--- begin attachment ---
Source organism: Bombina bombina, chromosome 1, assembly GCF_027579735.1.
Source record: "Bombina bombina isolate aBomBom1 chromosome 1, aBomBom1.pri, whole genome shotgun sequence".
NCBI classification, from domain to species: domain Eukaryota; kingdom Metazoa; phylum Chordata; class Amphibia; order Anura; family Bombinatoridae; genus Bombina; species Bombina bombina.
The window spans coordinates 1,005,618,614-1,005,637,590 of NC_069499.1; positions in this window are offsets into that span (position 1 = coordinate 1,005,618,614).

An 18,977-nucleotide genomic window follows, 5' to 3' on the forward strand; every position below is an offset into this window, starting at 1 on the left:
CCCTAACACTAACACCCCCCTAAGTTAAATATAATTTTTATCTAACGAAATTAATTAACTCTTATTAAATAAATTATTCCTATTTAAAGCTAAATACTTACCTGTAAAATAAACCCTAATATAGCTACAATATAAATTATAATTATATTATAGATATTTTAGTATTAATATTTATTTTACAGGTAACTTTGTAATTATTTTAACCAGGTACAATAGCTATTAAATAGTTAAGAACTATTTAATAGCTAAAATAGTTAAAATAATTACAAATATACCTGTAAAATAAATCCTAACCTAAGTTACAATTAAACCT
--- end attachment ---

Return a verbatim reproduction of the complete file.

Source organism: Bombina bombina, chromosome 1, assembly GCF_027579735.1.
Source record: "Bombina bombina isolate aBomBom1 chromosome 1, aBomBom1.pri, whole genome shotgun sequence".
NCBI classification, from domain to species: domain Eukaryota; kingdom Metazoa; phylum Chordata; class Amphibia; order Anura; family Bombinatoridae; genus Bombina; species Bombina bombina.
The window spans coordinates 1,005,618,614-1,005,637,590 of NC_069499.1; positions in this window are offsets into that span (position 1 = coordinate 1,005,618,614).

An 18,977-nucleotide genomic window follows, 5' to 3' on the forward strand; every position below is an offset into this window, starting at 1 on the left:
CCCTAACACTAACACCCCCCTAAGTTAAATATAATTTTTATCTAACGAAATTAATTAACTCTTATTAAATAAATTATTCCTATTTAAAGCTAAATACTTACCTGTAAAATAAACCCTAATATAGCTACAATATAAATTATAATTATATTATAGATATTTTAGTATTAATATTTATTTTACAGGTAACTTTGTAATTATTTTAACCAGGTACAATAGCTATTAAATAGTTAAGAACTATTTAATAGCTAAAATAGTTAAAATAATTACAAATATACCTGTAAAATAAATCCTAACCTAAGTTACAATTAAACCT